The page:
At the Edge of the Orchard
At the Edge of the Orchard is a 2016 literary fiction novel by Tracy Chevalier, the author of Girl with a Pearl Earring.
This novel is dark, powerful and moving, and alternates setting between Ohio in 1838 and 1853 California. In 1838, James and Sadie Goodenough have settled into the Black Swamp, planting apple trees to claim the land as their own. Life is harsh in the swamp, and as fever picks off their children, husband and wife take solace in separate comforts. James patiently grows his sweet-tasting ‘eaters’ while Sadie gets drunk on applejack made fresh from ‘spitters’, an alcoholic refuge from brutal frontier life. Their fighting takes its toll on all of the Goodenoughs.
In 1853, James and Sadie’s youngest son, Robert, is drifting through Gold Rush California and haunted by the broken family he fled from years earlier. Memories flood the book and slowly, the reader finds out how the 1838 storyline progressed and the effect it had on Robert, who was quite young at the time.
“Robert had tried to lead an honest life, even when surrounded by dishonest people, but no matter how cleanly he lived now, he had made one mistake that he could never escape.”
This book reads like a riveting television drama, filled with fierce characters and troubling financial troubles and the sense that disaster is about the strike. Ohio’s Black Swamp is inhospitable to humans, animals, crops and trees alike, and the Goodenough family have been struggling for years to grow enough apple trees to claim their land and remain financially stable.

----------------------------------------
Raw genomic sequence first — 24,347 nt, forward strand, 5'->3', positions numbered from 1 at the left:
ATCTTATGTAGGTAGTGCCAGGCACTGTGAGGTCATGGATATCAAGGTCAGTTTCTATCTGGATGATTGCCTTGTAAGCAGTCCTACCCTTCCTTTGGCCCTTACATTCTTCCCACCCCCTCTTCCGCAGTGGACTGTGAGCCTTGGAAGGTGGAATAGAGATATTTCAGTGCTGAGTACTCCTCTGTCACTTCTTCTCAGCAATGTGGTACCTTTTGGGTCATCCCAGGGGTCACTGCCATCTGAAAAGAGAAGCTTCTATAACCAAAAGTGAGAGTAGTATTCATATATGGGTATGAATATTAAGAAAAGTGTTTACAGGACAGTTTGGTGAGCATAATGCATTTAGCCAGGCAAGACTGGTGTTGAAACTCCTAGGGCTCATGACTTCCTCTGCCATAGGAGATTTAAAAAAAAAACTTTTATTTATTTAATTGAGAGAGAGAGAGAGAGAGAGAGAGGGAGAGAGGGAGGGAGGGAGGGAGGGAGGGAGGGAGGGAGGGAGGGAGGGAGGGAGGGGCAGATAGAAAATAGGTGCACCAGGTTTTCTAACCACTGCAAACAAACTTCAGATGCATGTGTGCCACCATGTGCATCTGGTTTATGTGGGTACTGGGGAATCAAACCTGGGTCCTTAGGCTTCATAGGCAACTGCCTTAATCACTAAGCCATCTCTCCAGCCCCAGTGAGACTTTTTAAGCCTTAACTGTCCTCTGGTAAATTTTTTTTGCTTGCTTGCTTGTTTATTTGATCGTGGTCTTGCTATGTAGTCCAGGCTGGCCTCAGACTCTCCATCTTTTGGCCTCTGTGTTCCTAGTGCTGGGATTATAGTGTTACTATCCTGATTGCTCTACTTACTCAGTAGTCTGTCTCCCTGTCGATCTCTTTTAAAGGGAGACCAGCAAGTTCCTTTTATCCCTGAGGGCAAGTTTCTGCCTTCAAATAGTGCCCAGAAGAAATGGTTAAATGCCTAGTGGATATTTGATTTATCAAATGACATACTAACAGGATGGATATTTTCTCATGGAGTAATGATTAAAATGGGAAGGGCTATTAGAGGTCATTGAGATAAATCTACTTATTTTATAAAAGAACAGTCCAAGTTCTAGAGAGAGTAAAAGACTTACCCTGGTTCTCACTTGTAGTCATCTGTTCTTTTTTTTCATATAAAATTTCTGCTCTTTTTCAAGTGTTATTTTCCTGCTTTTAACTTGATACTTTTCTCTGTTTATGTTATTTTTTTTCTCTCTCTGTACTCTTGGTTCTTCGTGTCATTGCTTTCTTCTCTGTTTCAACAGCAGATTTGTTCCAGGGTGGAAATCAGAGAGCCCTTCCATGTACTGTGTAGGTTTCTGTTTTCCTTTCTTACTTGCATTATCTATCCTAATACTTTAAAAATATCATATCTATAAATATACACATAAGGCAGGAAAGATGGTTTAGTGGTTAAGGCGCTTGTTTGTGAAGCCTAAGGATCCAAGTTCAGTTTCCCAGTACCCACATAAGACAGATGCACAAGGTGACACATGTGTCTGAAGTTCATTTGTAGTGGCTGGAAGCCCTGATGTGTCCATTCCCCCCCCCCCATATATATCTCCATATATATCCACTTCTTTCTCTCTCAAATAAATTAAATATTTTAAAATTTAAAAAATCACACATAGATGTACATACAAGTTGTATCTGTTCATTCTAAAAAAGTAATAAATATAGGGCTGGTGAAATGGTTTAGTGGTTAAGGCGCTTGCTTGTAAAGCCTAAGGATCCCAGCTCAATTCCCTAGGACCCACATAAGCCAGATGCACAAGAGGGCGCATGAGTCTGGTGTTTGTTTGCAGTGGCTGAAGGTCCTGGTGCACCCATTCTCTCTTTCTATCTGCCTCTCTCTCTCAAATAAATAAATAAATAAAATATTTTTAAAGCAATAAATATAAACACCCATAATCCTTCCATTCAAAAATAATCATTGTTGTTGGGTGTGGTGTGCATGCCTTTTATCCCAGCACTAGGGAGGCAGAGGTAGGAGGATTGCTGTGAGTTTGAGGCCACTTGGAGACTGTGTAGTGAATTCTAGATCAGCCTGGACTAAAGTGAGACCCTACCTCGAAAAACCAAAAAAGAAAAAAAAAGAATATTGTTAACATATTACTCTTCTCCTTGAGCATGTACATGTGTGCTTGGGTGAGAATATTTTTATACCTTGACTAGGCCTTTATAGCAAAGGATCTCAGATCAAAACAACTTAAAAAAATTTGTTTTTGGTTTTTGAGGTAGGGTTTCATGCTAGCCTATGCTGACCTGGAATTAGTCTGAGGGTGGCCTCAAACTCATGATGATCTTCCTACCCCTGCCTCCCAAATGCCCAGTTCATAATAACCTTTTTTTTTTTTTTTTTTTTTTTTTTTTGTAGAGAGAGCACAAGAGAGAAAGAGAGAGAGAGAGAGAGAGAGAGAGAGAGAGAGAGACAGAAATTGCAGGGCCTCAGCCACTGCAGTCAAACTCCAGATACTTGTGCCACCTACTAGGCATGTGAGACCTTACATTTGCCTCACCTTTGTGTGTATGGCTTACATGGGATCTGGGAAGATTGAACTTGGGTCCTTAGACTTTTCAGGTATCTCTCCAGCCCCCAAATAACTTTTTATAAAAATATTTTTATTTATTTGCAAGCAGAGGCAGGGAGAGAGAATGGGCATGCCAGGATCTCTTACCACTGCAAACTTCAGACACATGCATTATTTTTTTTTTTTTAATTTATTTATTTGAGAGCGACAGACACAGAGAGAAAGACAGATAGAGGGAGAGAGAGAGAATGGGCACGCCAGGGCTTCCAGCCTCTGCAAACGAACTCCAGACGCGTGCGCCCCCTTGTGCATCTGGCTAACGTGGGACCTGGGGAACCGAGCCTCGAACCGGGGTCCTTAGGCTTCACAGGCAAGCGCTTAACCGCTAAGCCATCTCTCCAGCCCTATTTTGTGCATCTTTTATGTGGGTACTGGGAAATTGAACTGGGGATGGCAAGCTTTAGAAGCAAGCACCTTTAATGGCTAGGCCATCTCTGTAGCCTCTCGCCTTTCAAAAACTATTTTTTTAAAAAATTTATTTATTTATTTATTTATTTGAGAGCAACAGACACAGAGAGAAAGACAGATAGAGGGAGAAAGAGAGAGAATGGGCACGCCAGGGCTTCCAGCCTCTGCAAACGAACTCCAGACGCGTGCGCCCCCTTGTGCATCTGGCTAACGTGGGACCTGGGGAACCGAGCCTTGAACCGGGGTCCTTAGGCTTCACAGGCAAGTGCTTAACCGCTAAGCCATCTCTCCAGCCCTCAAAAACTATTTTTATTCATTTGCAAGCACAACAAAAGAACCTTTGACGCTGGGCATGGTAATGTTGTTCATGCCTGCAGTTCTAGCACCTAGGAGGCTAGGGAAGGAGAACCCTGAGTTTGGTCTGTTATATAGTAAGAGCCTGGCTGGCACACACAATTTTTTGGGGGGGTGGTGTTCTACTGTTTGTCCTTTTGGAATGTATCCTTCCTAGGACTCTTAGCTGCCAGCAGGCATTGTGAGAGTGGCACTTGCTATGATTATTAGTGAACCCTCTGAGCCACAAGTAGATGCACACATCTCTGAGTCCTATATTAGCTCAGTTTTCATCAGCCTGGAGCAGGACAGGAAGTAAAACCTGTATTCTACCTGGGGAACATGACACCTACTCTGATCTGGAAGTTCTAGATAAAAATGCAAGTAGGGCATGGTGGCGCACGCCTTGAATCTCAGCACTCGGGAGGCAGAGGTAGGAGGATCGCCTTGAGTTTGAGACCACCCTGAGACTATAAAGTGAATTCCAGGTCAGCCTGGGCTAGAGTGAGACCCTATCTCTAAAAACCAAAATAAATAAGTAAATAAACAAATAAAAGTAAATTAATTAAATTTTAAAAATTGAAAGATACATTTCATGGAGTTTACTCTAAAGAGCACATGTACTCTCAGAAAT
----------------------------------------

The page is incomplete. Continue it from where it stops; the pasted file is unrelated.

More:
At the Edge of the Orchard explores poverty, illness and family hostility. James and Sadie are an unlikely couple who don’t seem to share common interests, respect or compassion. They’re brutal to each other, both mentally and physically, and it takes its toll on their eldest son Robert. The novel alternates between narrative perspectives to give the reader an encompassing sense of the storyline – we get all the facts so that even though Robert may not understand all of the history, the reader does.
We are subjected to alternating narrative perspectives for the course of two decades, which allows us to fill in the details bit by bit until we understand why Robert left his family behind and went running westwards. He finds employment with an English seed agent named William Lobb, but it’s clear throughout the novel that he’s a passive character. He is not active with his choices, and things happen to him not from his own actions but from the actions of those around him. He falls in and out of jobs and relationships quite easily and he doesn’t seem to have strong emotions to suggest he opposes any of the changes in his life.
At the Edge of the Orchard is a slow-moving literary novel that I’d recommend to readers who love a character-driven novel. It’s a slow-burner, and information is revealed intermittently and quite subtly. This book explores what happens when humans interfere with nature; it also delves into family and relationships, and although the first third of the novel drags a little and doesn’t seem to hit the mark, the rest of the novel is quite entertaining and is worth the finish.
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